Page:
My new Christmas package earrings are ready to bake.

* Note:  I should mention that with my experimenting I prefer using water as a release agent with Kato and Premo clays the most.  I found that when I used water with Fimo, the clay tended to "gum up" after and so cornstarch seemed to be a better choice.

Friday, October 16, 2009

Making a Mould -- Going "green" with my scrap clay - part 2

My last post I shared how I love to separate all my scrap clay colors to develop new ones.  Even when this is done I still end up with some ugly looking "mud" type colors.  There are all kinds of uses for this  clay, one of which is using it for making impressions or moulds.

I collect unique buttons or findings that I can make a mould from.  Here is a button I had of a Christmas package that I thought would make cute earrings or charms.  To make a mould from it I start by running my scrap clay through the pasta machine at the thickest setting and stacking 2 or 3 layers -- depending on how deep the impression will be.

I spray my clay with a mould release agent -- I have a spray bottle of water that I like to use.  Take your item and firmly press it into the clay as evenly as possible until you get a nice deep impression.  When you take your piece out, inspect your mould to see if it looks good.  If it doesn't, you can smoosh your clay and then start over and try again.

When the mould looks good, the excess clay is trimmed away so it looks neat and tidy.  After baking I  allow my mould to cool and it is then ready to use.

Here is a photo of some of the many moulds I have made over the years:

Thursday, October 15, 2009

Going "green" with my scrap clay

One of the things I love about working with polymer clay is there is very little wastage of materials.  I'm a pretty frugal person and want to do my part to save the environment so I hate throwing unnecessary things away and try to recycle and reuse any time I can.  Every polymer clay artist ends up with scrap clay and the neat thing is that it never gets thrown out!  It can always be reused in some way and so I thought I would start a series of ideas on what I do with it.  If anyone has other tips to add or links to share, we'd love it if you leave a comment.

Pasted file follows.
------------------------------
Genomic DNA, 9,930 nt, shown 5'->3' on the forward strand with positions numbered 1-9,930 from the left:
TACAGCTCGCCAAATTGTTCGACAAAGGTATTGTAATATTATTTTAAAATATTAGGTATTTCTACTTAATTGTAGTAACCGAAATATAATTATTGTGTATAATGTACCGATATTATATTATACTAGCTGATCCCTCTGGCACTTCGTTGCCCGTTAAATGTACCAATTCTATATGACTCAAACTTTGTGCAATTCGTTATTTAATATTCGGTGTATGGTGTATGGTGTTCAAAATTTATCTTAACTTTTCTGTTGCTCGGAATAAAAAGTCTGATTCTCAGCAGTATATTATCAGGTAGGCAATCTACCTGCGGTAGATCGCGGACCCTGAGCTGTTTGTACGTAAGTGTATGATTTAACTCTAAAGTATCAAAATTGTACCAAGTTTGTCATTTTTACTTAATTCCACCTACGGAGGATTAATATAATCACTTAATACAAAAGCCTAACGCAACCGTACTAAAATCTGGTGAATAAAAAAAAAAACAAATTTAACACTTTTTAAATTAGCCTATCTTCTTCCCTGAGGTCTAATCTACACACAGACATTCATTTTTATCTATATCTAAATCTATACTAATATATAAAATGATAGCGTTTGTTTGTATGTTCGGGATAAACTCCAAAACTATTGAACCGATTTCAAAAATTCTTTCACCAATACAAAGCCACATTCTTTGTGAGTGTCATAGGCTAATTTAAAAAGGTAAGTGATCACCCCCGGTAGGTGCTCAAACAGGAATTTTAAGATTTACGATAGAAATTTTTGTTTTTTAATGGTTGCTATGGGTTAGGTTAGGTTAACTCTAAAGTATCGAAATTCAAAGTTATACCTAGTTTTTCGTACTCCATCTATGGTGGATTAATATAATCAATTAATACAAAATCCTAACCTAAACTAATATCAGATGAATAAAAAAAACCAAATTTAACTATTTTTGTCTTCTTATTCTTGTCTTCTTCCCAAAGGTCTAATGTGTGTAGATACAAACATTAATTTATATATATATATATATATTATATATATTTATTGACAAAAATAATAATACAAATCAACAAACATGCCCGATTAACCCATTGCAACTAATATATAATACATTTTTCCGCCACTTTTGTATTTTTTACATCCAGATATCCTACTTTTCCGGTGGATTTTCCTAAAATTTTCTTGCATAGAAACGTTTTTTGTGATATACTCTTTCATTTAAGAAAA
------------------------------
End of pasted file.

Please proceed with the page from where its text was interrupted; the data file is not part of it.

While I'm claying, I generally throw my scraps in a container.  I like this pencil case as the plastic doesn't react with the clay and it has a lid to help keep any dust or lint out.  I don't worry too much about mixing it yet but try to keep the colors separate.

My clay pile was overflowing the other day -- in fact I ended up with 2 boxes full so decided it was time to do something with it.  You can just grab any clay and mix them and end up with all sorts of "mud" colors (browns, etc.) but I like to see what new colors I can end up with.

I first like to sort my clay by colors -- greens, pinks/reds, blues, browns/golds, silver/black, yellows, oranges.  If I don't have enough of a certain color for a pile then I will either set it aside and save it for later or add it to a pile I think will mix in well and not create a mud.

When I have a pile that is too much to mix I will then separate that pile further.  Here I had a lot of pinks so I divided it into light and dark.

I then decided it was still too much, so I divided the pinks into 3 piles and here I now have 3 shades of pink -- one dark and 2 lighter mixes.

I kept mixing my other clay piles the same way and here are all the clay sheets in a variety of colors I ended up with.

Now to store my clay for later use ...   You can wrap them in plastic wrap if you wish.  I like to separate my sheets with pieces of parchment paper to keep them from sticking together and stack them in a basket that I have handy on my table.

Tomorrow I will share more with you on what I can do with all this clay.

Tuesday, October 13, 2009

Making Paisley Buttons